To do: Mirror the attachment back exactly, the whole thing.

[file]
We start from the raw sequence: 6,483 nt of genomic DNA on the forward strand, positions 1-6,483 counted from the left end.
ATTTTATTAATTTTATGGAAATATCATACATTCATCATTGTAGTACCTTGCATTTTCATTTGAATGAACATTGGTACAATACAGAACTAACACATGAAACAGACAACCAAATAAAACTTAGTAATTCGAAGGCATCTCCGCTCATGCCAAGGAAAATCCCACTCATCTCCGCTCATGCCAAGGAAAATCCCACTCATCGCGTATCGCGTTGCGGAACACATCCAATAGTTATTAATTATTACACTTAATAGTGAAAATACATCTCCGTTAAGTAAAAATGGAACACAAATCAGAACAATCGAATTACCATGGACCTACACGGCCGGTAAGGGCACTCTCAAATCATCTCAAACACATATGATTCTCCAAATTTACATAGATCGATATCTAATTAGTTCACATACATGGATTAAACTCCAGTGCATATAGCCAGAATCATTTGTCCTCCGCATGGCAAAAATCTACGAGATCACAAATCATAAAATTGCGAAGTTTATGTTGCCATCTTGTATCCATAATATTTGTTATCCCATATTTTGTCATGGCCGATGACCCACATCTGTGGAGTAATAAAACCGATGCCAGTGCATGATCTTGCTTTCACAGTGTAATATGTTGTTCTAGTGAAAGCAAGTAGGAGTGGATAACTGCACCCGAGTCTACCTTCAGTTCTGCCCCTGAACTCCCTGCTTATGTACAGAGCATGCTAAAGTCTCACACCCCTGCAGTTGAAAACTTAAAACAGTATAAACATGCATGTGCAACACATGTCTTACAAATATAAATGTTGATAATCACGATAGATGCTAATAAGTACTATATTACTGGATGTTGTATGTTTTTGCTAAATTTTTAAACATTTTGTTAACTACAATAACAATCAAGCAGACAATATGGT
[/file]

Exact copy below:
We start from the raw sequence: 6,483 nt of genomic DNA on the forward strand, positions 1-6,483 counted from the left end.
ATTTTATTAATTTTATGGAAATATCATACATTCATCATTGTAGTACCTTGCATTTTCATTTGAATGAACATTGGTACAATACAGAACTAACACATGAAACAGACAACCAAATAAAACTTAGTAATTCGAAGGCATCTCCGCTCATGCCAAGGAAAATCCCACTCATCTCCGCTCATGCCAAGGAAAATCCCACTCATCGCGTATCGCGTTGCGGAACACATCCAATAGTTATTAATTATTACACTTAATAGTGAAAATACATCTCCGTTAAGTAAAAATGGAACACAAATCAGAACAATCGAATTACCATGGACCTACACGGCCGGTAAGGGCACTCTCAAATCATCTCAAACACATATGATTCTCCAAATTTACATAGATCGATATCTAATTAGTTCACATACATGGATTAAACTCCAGTGCATATAGCCAGAATCATTTGTCCTCCGCATGGCAAAAATCTACGAGATCACAAATCATAAAATTGCGAAGTTTATGTTGCCATCTTGTATCCATAATATTTGTTATCCCATATTTTGTCATGGCCGATGACCCACATCTGTGGAGTAATAAAACCGATGCCAGTGCATGATCTTGCTTTCACAGTGTAATATGTTGTTCTAGTGAAAGCAAGTAGGAGTGGATAACTGCACCCGAGTCTACCTTCAGTTCTGCCCCTGAACTCCCTGCTTATGTACAGAGCATGCTAAAGTCTCACACCCCTGCAGTTGAAAACTTAAAACAGTATAAACATGCATGTGCAACACATGTCTTACAAATATAAATGTTGATAATCACGATAGATGCTAATAAGTACTATATTACTGGATGTTGTATGTTTTTGCTAAATTTTTAAACATTTTGTTAACTACAATAACAATCAAGCAGACAATATGGT